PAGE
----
Two Robert Plants sit on the coffee table in our front room right now. One of them stands next to Alison Krauss on the cover of this month’s Mojo magazine, inside of which the grizzled old rock veteran and his toothsome singing partner talk about their new album, Raise The Roof, out in November, a long-awaited follow up to their 2007 Grammy-winning collaboration Rising Sand. If the lead single, ‘Can’t Let Go’, is anything to go by, it’ll be another winner. 
The other Plant features on the cover of a new edition of Evenings With Led Zeppelin: The Complete Concert Chronicle by Dave Lewis and Mike Tremaglio. You can’t see his face as it’s obscured by his long, windswept hair, a thatch so plentiful it resembles the coat of a Cocker Spaniel, but in mid-flight with Led Zeppelin in 1969 Robert Plant was a wild, windswept creature on the cusp of a long and for the most part glorious musical career. 
        It’s nowadays quite possible that out there in this 21st Century there are Plant fans who are unaware of his illustrious past. In which case I would draw their attention to this book, the definitive account of Led Zeppelin’s life as a concert attraction, opening on September 7, 1968, and closing on July 7, 1980. As if 576 pages wasn’t enough, my friends Dave and Mike have now added a further 48. It now weighs in at 2.2kg, almost 5lbs, which is about half the weight of a Gibson Les Paul, so the combined weight of both editions gives you some idea of the mass that Jimmy Page, never the most robust specimen, was carrying on his shoulders during most of the 516 shows chronicled in the book. No wonder he’s complained of back problems.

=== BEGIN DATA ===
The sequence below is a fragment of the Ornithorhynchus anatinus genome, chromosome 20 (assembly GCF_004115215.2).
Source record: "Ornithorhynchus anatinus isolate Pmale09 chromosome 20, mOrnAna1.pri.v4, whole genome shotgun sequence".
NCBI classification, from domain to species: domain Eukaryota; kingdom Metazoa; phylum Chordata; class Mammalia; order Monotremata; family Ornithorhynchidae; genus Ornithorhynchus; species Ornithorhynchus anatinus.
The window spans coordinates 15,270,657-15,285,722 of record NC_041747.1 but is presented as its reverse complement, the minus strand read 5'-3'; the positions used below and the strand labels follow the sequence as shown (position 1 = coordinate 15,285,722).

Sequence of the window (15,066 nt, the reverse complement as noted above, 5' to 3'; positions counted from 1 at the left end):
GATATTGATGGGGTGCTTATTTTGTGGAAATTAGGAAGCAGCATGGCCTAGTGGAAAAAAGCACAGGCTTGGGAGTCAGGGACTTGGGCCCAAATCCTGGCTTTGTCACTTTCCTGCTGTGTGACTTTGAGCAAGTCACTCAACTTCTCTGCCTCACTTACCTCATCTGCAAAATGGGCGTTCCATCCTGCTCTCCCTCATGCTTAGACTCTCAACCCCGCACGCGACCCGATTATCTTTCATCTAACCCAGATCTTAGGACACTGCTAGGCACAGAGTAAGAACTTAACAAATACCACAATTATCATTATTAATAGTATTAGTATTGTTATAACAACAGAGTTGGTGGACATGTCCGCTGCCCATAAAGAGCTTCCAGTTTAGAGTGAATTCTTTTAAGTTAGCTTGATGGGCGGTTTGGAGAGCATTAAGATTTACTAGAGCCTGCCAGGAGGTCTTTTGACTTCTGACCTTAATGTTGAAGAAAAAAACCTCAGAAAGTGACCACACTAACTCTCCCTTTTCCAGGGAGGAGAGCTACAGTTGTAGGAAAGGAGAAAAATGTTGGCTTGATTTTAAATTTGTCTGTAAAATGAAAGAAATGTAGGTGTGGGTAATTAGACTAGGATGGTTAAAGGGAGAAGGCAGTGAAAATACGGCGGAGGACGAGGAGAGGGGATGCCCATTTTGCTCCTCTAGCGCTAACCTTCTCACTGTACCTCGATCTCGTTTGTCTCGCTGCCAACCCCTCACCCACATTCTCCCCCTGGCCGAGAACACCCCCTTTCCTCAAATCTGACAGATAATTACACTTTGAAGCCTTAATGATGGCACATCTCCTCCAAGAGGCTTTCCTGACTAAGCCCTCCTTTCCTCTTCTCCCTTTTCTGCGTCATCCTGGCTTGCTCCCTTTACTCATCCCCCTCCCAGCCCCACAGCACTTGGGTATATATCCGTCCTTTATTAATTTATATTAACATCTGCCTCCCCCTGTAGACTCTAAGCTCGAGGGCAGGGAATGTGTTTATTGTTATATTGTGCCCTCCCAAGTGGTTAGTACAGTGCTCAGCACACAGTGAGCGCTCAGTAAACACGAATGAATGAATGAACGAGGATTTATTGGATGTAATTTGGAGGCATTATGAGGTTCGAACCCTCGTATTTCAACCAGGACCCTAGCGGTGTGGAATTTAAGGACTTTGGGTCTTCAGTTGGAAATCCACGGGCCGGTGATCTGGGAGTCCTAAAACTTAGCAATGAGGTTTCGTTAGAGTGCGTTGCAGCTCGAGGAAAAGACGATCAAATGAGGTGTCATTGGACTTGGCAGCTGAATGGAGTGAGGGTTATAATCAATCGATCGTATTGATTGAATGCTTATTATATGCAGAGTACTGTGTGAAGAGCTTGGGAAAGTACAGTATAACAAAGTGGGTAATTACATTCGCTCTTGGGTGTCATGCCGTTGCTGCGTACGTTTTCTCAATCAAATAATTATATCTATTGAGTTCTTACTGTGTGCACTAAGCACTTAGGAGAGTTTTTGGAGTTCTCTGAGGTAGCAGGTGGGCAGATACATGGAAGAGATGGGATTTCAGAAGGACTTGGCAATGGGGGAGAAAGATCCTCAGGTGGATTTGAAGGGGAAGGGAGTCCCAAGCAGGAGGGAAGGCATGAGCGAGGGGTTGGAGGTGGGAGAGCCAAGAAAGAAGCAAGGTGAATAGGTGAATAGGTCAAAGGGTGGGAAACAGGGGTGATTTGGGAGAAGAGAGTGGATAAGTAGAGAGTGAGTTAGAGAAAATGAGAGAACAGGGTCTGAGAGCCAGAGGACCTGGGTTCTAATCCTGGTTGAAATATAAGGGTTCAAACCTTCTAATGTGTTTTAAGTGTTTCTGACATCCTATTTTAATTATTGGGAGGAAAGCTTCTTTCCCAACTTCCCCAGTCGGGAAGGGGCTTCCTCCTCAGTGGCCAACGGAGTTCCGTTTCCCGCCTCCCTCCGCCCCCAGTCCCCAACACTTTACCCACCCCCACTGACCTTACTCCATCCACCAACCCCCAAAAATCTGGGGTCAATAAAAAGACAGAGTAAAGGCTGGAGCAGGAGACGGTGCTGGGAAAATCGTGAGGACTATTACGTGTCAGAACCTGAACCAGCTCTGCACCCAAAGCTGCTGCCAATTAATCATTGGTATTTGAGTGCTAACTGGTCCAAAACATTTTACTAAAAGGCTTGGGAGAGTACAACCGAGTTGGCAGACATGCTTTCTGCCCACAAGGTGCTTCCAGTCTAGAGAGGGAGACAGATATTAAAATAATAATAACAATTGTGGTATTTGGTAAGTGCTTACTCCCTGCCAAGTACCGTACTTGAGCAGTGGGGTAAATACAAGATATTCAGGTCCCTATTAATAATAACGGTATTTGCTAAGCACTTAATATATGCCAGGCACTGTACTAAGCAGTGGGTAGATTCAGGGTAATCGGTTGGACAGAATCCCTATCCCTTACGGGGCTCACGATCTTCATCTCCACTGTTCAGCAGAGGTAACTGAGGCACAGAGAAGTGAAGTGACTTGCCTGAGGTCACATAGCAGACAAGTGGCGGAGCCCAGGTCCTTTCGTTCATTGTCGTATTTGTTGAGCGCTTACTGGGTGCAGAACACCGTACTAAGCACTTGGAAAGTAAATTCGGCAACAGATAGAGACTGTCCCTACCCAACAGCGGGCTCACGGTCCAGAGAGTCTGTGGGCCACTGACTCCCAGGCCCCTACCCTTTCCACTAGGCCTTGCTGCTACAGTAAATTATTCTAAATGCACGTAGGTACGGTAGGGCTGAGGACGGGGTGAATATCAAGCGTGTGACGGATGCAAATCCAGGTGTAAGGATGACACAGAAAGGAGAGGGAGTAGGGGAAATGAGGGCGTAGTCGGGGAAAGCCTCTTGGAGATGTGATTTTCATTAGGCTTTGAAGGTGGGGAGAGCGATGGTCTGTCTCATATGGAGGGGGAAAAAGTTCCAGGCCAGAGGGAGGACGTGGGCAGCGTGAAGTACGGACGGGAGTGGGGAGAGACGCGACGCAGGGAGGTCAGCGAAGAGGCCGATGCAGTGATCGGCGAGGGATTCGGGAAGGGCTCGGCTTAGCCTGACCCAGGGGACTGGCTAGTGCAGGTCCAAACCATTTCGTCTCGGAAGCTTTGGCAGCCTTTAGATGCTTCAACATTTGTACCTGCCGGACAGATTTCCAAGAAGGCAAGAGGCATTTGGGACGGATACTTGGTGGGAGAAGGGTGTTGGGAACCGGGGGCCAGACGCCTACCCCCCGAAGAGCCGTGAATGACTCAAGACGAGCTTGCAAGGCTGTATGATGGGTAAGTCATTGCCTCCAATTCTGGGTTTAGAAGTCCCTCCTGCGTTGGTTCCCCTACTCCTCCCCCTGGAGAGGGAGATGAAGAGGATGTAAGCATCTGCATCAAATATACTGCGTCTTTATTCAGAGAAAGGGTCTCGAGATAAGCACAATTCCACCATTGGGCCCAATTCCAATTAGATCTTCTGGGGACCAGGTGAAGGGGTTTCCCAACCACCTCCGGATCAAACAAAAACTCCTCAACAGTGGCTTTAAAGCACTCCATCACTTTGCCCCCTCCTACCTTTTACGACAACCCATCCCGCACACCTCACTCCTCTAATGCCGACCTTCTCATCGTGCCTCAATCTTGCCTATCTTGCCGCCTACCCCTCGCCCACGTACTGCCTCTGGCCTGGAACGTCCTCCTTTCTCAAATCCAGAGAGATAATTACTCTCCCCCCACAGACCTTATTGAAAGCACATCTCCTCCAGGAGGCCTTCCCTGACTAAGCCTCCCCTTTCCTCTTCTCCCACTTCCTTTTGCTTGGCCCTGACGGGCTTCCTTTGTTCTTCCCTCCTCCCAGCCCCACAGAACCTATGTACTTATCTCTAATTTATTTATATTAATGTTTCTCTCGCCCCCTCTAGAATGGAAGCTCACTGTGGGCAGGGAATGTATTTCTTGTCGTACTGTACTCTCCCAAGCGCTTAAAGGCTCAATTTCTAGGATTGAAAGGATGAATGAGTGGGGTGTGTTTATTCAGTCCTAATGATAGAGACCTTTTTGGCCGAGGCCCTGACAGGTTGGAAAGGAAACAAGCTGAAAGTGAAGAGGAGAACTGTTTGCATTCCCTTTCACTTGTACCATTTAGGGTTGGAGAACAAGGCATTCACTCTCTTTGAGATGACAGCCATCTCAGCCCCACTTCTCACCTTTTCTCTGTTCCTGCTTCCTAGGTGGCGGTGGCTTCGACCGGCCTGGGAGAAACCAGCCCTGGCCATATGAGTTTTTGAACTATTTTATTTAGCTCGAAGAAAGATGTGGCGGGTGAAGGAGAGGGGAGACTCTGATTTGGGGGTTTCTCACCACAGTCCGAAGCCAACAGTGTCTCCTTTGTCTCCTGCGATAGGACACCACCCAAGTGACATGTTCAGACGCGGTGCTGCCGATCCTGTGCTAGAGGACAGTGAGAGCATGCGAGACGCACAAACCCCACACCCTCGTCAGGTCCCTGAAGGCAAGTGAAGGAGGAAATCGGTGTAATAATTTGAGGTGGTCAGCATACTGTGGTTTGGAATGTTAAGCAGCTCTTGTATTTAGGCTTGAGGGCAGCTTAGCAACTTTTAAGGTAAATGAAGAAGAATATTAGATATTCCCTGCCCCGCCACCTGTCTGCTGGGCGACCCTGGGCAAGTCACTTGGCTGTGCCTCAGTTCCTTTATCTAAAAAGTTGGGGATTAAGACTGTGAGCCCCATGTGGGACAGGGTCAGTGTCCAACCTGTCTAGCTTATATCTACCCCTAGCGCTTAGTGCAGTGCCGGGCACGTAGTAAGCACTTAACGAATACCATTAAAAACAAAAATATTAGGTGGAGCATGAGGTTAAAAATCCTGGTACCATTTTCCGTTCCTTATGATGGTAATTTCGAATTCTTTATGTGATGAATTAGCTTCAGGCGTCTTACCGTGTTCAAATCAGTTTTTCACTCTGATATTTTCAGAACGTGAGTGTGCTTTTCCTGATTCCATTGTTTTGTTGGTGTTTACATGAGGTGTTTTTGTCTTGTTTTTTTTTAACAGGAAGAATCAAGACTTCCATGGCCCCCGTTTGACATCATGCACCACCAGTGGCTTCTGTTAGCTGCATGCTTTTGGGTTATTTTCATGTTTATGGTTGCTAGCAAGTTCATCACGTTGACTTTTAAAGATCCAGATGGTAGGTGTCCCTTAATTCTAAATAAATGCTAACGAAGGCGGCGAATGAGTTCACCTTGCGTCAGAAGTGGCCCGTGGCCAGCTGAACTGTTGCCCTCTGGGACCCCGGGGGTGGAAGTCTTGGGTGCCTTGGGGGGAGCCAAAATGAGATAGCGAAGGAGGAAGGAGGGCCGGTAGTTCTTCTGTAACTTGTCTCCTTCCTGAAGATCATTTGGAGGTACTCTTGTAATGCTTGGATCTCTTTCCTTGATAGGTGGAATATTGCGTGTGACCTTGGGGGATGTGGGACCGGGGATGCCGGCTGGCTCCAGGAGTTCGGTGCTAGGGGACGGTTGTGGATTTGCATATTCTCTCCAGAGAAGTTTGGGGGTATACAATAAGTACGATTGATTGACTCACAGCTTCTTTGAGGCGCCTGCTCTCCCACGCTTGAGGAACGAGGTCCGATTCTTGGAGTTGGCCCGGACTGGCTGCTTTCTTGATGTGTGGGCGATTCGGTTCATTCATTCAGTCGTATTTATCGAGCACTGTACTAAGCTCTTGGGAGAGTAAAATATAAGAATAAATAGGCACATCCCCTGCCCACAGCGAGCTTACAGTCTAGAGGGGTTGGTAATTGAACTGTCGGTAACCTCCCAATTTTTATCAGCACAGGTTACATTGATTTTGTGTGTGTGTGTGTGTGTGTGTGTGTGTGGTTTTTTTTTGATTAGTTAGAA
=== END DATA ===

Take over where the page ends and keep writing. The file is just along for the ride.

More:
Dave and Mike’s book now has over 300,000 words and 3,100 images, some 55 concert entries have been expanded with additional info culled from newly-discovered bootleg recordings, press reviews and adverts, and a 10-page bootleg discography that details almost 1,900 boots from 288 concerts that were clandestinely recorded, mostly by fans, with multiple titles from many shows. This statistic clearly indicates that LZ were among the most bootlegged acts ever, perhaps even the most, and there is a degree of irony here insofar as their manager, the cunning but ruthless Peter Grant, took every step he could to prevent Led Zeppelin from being pirated. That he so manifestly failed in this endeavour is a blessing in disguise for fans as years later the many bootlegs offer a valuable historical record that Page, for one, greatly appreciates. 
        I have an interest in this book. I edited the first edition and noted on this blog some of my own contributions, culled from the pages of Melody Maker. One I didn’t mention was the weekend I spent with Led Zep in Montreux, October 28 and 29, 1972, when I stayed with them and their entourage at the Palace Hotel and saw two shows at the Montreux Pavillon. A couple of weeks later I experienced their wrath by writing something that in their opinion was mildly uncomplimentary. Here’s what it says in the book:
        In the following week’s Melody Maker (November 11, 1972), Chris Charlesworth conducted an interview with Robert Plant in a feature called “Plant Life”.